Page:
Florida Gov. Ron DeSantis Orders Epstein Criminal Probe

Newly sworn-in Gov. Ron DeSantis speaks during an event at the Freedom Tower where he named Barbara Lagoa to the Florida Supreme Court on January 09, 2019 in Miami, Florida. Mr. DeSantis was sworn in yesterday as the 46th governor of the state of Florida.(Photo by Joe Raedle/Getty Images,)
Joe Raedle/Getty

Florida Gov. Ron DeSantis has ordered an investigation into Palm Beach Sheriff Ric Bradshaw and a former Palm Beach state attorney.

Bradshaw is facing hard questions about his conduct with respect to registered sex offender and alleged child sex trafficker Jeffrey Epstein after his previous conviction. Pressure has mounted behind a 4,000-signature petition collected by Democrat State Senator Lauren Book, demanding that the Florida Department of Law Enforcement launch an inquiry into the sheriff’s decisions regarding Epstein.

Despite the nature of his alleged crimes — just some of which include luring disadvantaged underaged girls to his Palm Beach home for “nude massages, masturbation, oral sex, and intercourse” — Bradshaw reportedly granted Epstein unprecedented freedom through a more than generous “work release.”

DeSantis said that he announced the probe on Bradshaw’s behalf after he assured the governor in a letter that he would cooperate with the investigation. “I believe the public interest would be best served by an FDLE-led [Florida Department of Law Enforcement] investigation examining every aspect of the Epstein case, from court sentencing to incarceration,’’ Bradshaw wrote.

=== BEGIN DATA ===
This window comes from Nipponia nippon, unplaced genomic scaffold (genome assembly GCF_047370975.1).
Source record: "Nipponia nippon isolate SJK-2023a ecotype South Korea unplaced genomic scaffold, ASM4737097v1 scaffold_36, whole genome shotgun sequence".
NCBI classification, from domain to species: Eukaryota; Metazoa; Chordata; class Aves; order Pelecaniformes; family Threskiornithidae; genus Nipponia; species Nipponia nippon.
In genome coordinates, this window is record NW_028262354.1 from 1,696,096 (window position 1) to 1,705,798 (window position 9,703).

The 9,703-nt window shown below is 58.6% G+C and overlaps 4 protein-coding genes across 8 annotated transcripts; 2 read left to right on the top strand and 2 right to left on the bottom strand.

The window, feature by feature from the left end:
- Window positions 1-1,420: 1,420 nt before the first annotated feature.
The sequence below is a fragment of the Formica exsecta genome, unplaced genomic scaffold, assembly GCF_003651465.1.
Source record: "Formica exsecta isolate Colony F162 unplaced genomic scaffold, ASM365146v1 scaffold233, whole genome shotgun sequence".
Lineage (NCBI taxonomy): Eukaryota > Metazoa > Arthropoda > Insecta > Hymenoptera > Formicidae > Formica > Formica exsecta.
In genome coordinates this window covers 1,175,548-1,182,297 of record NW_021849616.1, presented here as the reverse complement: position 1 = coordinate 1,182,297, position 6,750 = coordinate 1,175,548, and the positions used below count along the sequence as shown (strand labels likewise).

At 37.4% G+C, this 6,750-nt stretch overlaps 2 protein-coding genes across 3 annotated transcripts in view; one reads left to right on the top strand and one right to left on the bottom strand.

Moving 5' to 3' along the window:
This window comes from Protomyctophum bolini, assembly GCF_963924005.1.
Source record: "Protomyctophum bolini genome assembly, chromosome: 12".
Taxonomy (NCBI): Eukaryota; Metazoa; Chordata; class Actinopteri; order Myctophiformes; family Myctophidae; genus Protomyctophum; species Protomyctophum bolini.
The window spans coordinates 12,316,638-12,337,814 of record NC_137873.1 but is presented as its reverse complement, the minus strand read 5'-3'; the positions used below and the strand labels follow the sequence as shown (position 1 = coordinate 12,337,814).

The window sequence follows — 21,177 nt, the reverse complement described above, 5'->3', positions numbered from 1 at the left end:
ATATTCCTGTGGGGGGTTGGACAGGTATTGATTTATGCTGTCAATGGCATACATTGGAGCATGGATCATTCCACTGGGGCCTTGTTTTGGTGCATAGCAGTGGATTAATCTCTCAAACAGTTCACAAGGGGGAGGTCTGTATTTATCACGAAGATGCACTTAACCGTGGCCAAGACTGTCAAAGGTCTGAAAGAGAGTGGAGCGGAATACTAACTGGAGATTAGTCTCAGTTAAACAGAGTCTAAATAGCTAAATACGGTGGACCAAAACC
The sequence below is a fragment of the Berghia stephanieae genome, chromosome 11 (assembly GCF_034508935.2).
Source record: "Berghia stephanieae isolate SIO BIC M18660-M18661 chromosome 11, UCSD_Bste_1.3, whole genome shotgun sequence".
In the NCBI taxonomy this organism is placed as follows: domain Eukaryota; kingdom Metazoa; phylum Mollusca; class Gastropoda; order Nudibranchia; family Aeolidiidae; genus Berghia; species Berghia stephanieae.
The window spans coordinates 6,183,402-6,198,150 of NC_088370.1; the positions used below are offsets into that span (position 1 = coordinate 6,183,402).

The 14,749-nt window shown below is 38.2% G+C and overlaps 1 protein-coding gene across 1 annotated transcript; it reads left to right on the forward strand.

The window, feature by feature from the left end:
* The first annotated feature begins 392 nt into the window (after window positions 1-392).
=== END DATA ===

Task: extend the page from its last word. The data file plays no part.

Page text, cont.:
“For 48 years, I’ve dedicated my life to enforcing and upholding the law; as a patrol officer, detective, chief of police and, since 2004, as the Sheriff of Palm Beach County,” Bradshaw said in the letter. “My job now, as it always has been, is to not only maintain public safety but also the public’s trust.”

Former State Attorney Barry Krischer has also drawn a wary eye for his push to only charge Epstein with a misdemeanor after the conclusion of the 2006 investigation that uncovered numerous victims and led to Epstein’s brief and lenient incarceration. Labor Secretary Alex Acosta publicly accused Krischer’s office of being “ready to let Epstein walk free.”

Krischer has denied the accusation, calling Acosta’s “recollection” of the events “completely wrong.”


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